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MIGS 2007: David Perry's Lessons On Free-To-Play From His Year 'Off'

In his keynote lecture at the 2007 Montreal Games Summit, veteran developer David Perry decided to share what he learned in his 12 months "off" -- in which he directed six MMOs, consulted, took classes and started an investment company -- about the free-t

November 28, 2007

12 Min Read

Author: by Mathew Kumar, Leigh Alexander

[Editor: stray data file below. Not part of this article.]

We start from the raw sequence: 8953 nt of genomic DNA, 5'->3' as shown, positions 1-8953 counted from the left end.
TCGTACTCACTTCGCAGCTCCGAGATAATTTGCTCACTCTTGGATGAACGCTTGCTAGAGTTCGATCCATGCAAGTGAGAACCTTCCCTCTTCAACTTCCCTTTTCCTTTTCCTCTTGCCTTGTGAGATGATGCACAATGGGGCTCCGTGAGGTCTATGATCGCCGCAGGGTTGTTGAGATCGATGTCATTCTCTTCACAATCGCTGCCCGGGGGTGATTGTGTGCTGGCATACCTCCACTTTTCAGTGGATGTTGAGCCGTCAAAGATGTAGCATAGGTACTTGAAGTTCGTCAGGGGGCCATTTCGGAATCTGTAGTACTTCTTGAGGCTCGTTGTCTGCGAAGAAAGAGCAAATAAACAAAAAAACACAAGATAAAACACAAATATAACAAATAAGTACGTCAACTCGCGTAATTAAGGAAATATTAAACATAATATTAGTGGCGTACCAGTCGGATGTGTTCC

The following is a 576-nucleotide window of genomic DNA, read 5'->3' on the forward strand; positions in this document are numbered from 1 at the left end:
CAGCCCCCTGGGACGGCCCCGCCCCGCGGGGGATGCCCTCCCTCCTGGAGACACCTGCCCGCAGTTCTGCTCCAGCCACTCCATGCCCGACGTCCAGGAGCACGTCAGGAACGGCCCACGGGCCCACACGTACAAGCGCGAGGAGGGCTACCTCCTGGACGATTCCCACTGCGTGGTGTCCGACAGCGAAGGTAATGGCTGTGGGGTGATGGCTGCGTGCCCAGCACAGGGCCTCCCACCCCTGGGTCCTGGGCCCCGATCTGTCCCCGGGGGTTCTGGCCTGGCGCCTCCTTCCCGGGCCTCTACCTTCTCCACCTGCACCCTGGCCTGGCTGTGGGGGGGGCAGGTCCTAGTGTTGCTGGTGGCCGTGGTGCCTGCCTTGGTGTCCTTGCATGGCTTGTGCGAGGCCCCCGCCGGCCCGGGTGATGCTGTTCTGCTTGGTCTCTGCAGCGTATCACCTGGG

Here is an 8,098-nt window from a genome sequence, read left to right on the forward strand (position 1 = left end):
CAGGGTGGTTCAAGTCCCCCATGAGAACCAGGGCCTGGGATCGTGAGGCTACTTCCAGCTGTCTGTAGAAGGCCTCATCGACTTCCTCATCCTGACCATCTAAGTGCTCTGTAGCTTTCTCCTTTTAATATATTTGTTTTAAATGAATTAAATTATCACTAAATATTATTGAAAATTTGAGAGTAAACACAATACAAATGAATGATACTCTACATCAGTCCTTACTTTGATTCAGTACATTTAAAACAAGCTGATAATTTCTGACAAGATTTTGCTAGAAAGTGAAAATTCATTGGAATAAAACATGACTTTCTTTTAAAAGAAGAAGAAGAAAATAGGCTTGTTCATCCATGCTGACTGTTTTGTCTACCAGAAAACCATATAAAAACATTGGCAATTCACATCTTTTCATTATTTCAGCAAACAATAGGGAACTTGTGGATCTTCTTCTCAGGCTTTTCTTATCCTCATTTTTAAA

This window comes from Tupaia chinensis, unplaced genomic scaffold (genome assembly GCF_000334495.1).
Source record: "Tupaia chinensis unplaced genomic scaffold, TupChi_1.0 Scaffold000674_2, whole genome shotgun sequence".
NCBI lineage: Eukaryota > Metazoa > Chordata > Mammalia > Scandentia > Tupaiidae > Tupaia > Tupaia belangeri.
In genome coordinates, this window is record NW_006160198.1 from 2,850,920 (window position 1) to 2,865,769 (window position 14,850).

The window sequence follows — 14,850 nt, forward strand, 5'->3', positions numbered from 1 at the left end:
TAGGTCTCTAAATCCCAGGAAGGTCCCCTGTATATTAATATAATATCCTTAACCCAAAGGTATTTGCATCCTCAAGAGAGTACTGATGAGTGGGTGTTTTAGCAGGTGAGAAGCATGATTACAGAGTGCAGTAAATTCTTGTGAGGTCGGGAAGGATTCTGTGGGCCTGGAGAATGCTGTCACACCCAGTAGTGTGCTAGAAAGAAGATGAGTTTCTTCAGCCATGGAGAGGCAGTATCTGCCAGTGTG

After over twenty years in the game industry, developer and Shiny Entertainment founder David Perry (Earthworm Jim, Enter the Matrix) decided to take a year off -- which meant he ended up directing six MMO’s, consulting on licenses, getting a game development degree, starting a game investment company, GameInvestors.com, and even becoming a member of the press. He could have learned to say "no," but in his keynote lecture at the 2007 Montreal Games Summit, Perry decided to share what he did learn in his 12 months "off" about the free-to-play business model, lessons from Asia, and useful time investments for game developers. The Early Years Perry opened his discussion with some personal background -- pointing out his home town on a map of Ireland and showing a childhood photo of himself with his sister, he explained that he wanted to be a Concord pilot as a kid, but found out at an early age that he was far too tall to fit into the cockpit comfortably. His first game experiences were with a Sinclair ZX81 home computer, which saved and loaded programs via an audio cassette player. Unable to afford the tape recorder, Perry bought magazines for the game listings, and used to type in the code of games just to play it once. “It was very, very painful,” he recalled. His first published game, from Mikro-Gen, was Pyjamarama, one he converted but didn't write, and noted that Pyjamarama's main character was supposed to be Mikro-Gen’s mascot -- so, as the “new guy” at Mikro-Gen, he had to dress up as the character and hand our flyers and stickers at trade shows. Said Perry, “If you started your career without having to wear a costume and hand out stickers, consider yourself lucky!” Fast forward a bit to Perry's first licensed game – Teenage Mutant Hero Turtles. “They called them ‘Hero’ Turtles in the UK because they wanted to save children – they thought ninja was too aggressive," explained Perry. "I preferred the Spanish version – it was called Tortugas Ninja! Much better.” Next he discussed another of his projects, Terminator, and how he used rotoscoping for the characters -- "We made a mistake, as we took all of the footage in front of a shed. We had to do a lot of work to work around that," he recalled. “If you’re wondering why everyone in Terminator is so tall, that’s because they’re all me," added Perry. "And the man I’m hitting with a plunger there is actually the head of [EA Los Angeles] now.” He noted that Aladdin, his next game, made over $120 million, and said, “Aladdin was made in 100 days. And so we actually made over $1 million for each day we worked. I wish I could work on more games like that!” He then discussed the Matrix games – noting that they had problems with a lesbian kiss from Matrix Revolutions and the ESRB. His excuse was that as it was the Matrix, it was actually “two computers kissing” – “and the ESRB bought it!” Life After Shiny Perry discussed the sale of his Shiny Entertainment studio to Atari in 2002, and noted that while they did a lot of cool thing, they also did a lot of uncool things -- like Atari-themed underpants -- and their stock price kept dropping. He found he couldn’t get funding at Atari for the huge projects he wanted to make, and so he resigned and waited for Atari to sell Shiny to Foundation 9 – a process that took almost a year. Perry's next decision? “Take a year off.” He described the work he was doing on his blog, and his forum where he was answering game development questions for students, and how he began to travel from university to university giving talks. Next, he began GameConsultants.com. “I’ve actually kind of stopped doing this," Perry said. "I still do it, but I’ve really slowed down. In fact, mostly what I do is share my list of contacts. Just go on LinkedIn and add me, and you’ll get access to everyone in the industry.” Perry’s LinkedIn database is about 5 million contacts -- about 30 percent of the entire database. He consulted on EA’s Simpsons Game, and also thought about trying to make credit cards for gamers – “My favorite is the Pong card – who wouldn’t want that?” He said. Perry went on to describe his open letter for game development book rights owners, asking them to give their books to him for an online wiki – “I started this and I realized, 'this is a full time job!'" Perry recalled. "So I need to get more people to help me with it. It’s for books that go out of print, for when they’ve stopped making money off it.” Perry now writes articles for Business Week, and is on the board of the Hollywood and Games Summit, where he gave a talk earlier this year. He also took a few classes. "A lot of them aren't very good, but here are a few I recommend," he said, citing screenwriter David Freeman's advanced class for writing. Additionally, "I’d never heard of this before - it’s called Wizard Academy, and it’s unbelievably expensive, but you have to take a branding class with Roy Williams. Don’t pay for it, but if a company is willing to send you, go to it!" He also discussed One Big Game -- “If you agree with what their plans are, get involved and help them out.” Entering The World Of Free-To-Play Next, Perry recalled, he got in touch with a man named Howard Marks. Explains Perry, "He bought Activision with Bobby Kotick, and this was when Activision was totally destroyed. They bet the farm on CD-ROM, and this was at a time when cartridges were the main way to sell games- but it paid off. He’s just bought Acclaim and is betting the farm on free-to-play games. Now, people who bet the farm are impressive to me.” Perry said that free-to-play games are a concept they decided to look at because they were a major way to play games in China and the rest of Asia, and China's game industry is growing faster and faster and catching up on the US. So he decided to go to China to check out the game development community and visit the China Joy Expo. “It’s an anything goes-atmosphere," he said, showing images of people selling luggage on the show floor to demonstrate. Next, he showed a picture of Chinese clowns at the Expo. "When then I saw those clowns, I felt real sorry for them, because I remembered those days." He went to see a company and give a talk, and he showed an image of him with the entire staff, all of them staring at the camera rather intensely. "See how all of these people are looking at you?" Perry pointed out. "They really are looking at you. They’re watching everything you do, and playing every game you make, and they’re analyzing it and learning from it. It’s actually a little spooky.” He then went on to describe his work with Nexon's Korea-based dancing MMO Audition, and how he became interested in it and interested in localizing it for the US. After speaking with the developers and giving them some hints and tips, he suddenly ended up with them asking him to take control of 3 MMO teams in China. Putting More On The Plate Perry continued, "So suddenly, remembering this is my year off, I suddenly have 3 fully-funded MMO teams in China. And I don’t speak any Chinese, so thank God for their producers!” He described some of the interesting things they do in the game to build community, such as “punishments” for losing. Losers, for example, might have to wear panda suits. “Now, you’d think what the hell is that, we have to get that out of the game for America," says Perry. "But the thing is that it works as an ice breaker – it makes people start conversations and laugh about it together.” He described how in the game, people can become couples, enter couples competitions and even have virtual marriages which could lead to virtual divorce.“We have teenagers getting 'divorced!'" Exclaimed Perry. "It’s crazy! The big question is, will it work in the U.S., though? I have no idea.” He discussed some complicated licensing issues. "In China they don’t care about copyright," he explained. And the team ended up doing a deal with Warner music group. “It’s an example of the new relationships that we are forming now that are trying to push free-to-play forward," Perry noted. Perry moved on to discuss Seoul and the Gstar expo. “compared to China Joy it’s a little more sedated, but it’s pretty similar.” He showed an image of a girl in a padlocked cage, with attendees doing push-ups to win the girl, and “Korean developer speed dating” where one can meet developers and be shown their game in a kind of speed-dating setting -- lots of small, two-person tables with laptops, he explained. He talked about going to visit GameHi because he liked the look of an FPS they had, Sudden Attack -- "and they had this MMORPG that I liked the look of, and so suddenly, boom! I had another MMO! it was called Dekaron, and it had this Korean story which we rewrote entirely – a 4000 page story - and called it 2Moons, and released it in the USA for free. And most importantly, it had no development cost. The game immediately charted and it’s only in beta! It charted higher than Lord of the Rings Online.” Monetizing Free Games “In-game advertising is something that they don’t find very interesting over there, but here it’s different,” Perry continued. He discussed how he went to a Raiders game at McAfee Coliseum and how the stadium was covered in billboards and other advertising around the field. “Players will have no problem with advertising if you don’t charge full price for your game and then include a little bit of paper that tells people that you’re sending their IP address to agencies and cover the game in adverts," Perry joked, referring to player backlash over Battlefield 2142. Another condition required for players to accept in-game ads is that you: "Don’t delay or interrupt the gamer at any time with advertising, or require them to click anything to get rid of it," cautioned Perry. And finally, he advised, "Give them something valuable in return - obviously a free game is great. Make advertising an exchange." He concluded, "If you compare this to TV, TV fails on every point. That’s why TV is dying and we’re going to kick TV’s butt." The Evolution Of In-Game Ads And Item Sales He then discussed how in-game advertising has evolved from banners and static billboards into advertisements interwoven with the story, and noted that they take great pains to offer optional advertising that the player can turn off. “We want to say that our game is totally free, so players can turn it off - but gamers who turn it on receive an XP boost," explained Perry. "96 percent of gamers want the experience boost.” Perry also highlighted four key points regarding item sales. Firstly, don't charge too much. Secondly, don't upset the game balance -- in other words, don't make winning something that can be bought. Third, don't take what Perry calls "the velvet rope" approach, by disabling the fun parts and making players pay to unlock them. And finally, don't allow hackers, bots or fraud to devalue everything. "In 2Moons we actually have a jail, so you can walk by and actually see the bots in jail,” Perry said. He then discussed ideas for selling items, and noted, “The point is that you might not like any of these, and think they suck, but these are all ideas that are being experimented with. It really it is the Wild West.” Going Down The Wrong Road? Perry expressed that the rising cost of games is a move in the wrong direction. “There is a growing wall in front of poor gamers, and every year we place another line of bricks on the top of the wall to make it harder for them,” he said. But wealthy gamers want the full experience and money, so how about flexible pricing? According to Perry, the only truly honest model for games is "crappy games = zero sales." He added that: “As long as the free games from China stay bad, then there’s no problem, but if they start to get it right -- create an Assassin’s Creed, a Mass Effect, a Super Mario Galaxy -- and for free, then we’re going to be in real trouble.” Perry said he has no idea why he hasn't self-destructed after his busy year, but offers a few suggestions: "Every day make sure you’re doing something to grow your career. And if you have time -- you won’t think you have time, but you can make time -- try to pay something back into the industry.” In answering questions, he noted that Chinese companies were worth billions of dollars, and could lead to a lot of disruption: "You should not be surprised if Epic or someone gets bought by a Chinese company," he cautioned. "And how would you feel if that would happen? I’m not trying to be all doom and gloom, but there is a lot of disruption is possible.” Also in response to a question from the audience, he made a response to Jonathan Blow’s ethical questions about MMOs. "It’s hard to argue with free," Perry said, "People saying, 'I’m not paying for this unless I love it.'” Concluded Perry, “After 25 years in the business, I’m stunned as to how wide-open this business still is. There are so many creative ways to still make a difference.”